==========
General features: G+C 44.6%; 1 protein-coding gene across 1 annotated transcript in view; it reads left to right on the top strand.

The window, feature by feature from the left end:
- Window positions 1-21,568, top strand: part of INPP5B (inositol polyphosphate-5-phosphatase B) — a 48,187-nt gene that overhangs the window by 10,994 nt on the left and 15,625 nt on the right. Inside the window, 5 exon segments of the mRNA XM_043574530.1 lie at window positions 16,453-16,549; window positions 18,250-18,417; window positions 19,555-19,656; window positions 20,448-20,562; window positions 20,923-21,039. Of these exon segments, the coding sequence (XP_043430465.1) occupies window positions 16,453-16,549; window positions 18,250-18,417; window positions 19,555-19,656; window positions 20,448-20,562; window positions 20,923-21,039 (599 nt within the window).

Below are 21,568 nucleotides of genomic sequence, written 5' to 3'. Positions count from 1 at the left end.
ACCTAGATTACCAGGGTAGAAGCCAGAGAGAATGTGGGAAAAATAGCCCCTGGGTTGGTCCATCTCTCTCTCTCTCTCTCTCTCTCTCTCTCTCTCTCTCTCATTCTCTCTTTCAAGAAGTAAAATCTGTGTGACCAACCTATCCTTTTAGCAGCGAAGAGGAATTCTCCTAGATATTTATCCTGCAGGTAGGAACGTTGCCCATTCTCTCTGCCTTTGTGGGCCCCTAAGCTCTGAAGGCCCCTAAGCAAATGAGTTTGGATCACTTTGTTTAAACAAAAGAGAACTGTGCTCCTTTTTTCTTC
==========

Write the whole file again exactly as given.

General features: G+C 44.6%; 1 protein-coding gene across 1 annotated transcript in view; it reads left to right on the top strand.

The window, feature by feature from the left end:
- Window positions 1-21,568, top strand: part of INPP5B (inositol polyphosphate-5-phosphatase B) — a 48,187-nt gene that overhangs the window by 10,994 nt on the left and 15,625 nt on the right. Inside the window, 5 exon segments of the mRNA XM_043574530.1 lie at window positions 16,453-16,549; window positions 18,250-18,417; window positions 19,555-19,656; window positions 20,448-20,562; window positions 20,923-21,039. Of these exon segments, the coding sequence (XP_043430465.1) occupies window positions 16,453-16,549; window positions 18,250-18,417; window positions 19,555-19,656; window positions 20,448-20,562; window positions 20,923-21,039 (599 nt within the window).

Below are 21,568 nucleotides of genomic sequence, written 5' to 3'. Positions count from 1 at the left end.
ACCTAGATTACCAGGGTAGAAGCCAGAGAGAATGTGGGAAAAATAGCCCCTGGGTTGGTCCATCTCTCTCTCTCTCTCTCTCTCTCTCTCTCTCTCTCTCTCATTCTCTCTTTCAAGAAGTAAAATCTGTGTGACCAACCTATCCTTTTAGCAGCGAAGAGGAATTCTCCTAGATATTTATCCTGCAGGTAGGAACGTTGCCCATTCTCTCTGCCTTTGTGGGCCCCTAAGCTCTGAAGGCCCCTAAGCAAATGAGTTTGGATCACTTTGTTTAAACAAAAGAGAACTGTGCTCCTTTTTTCTTC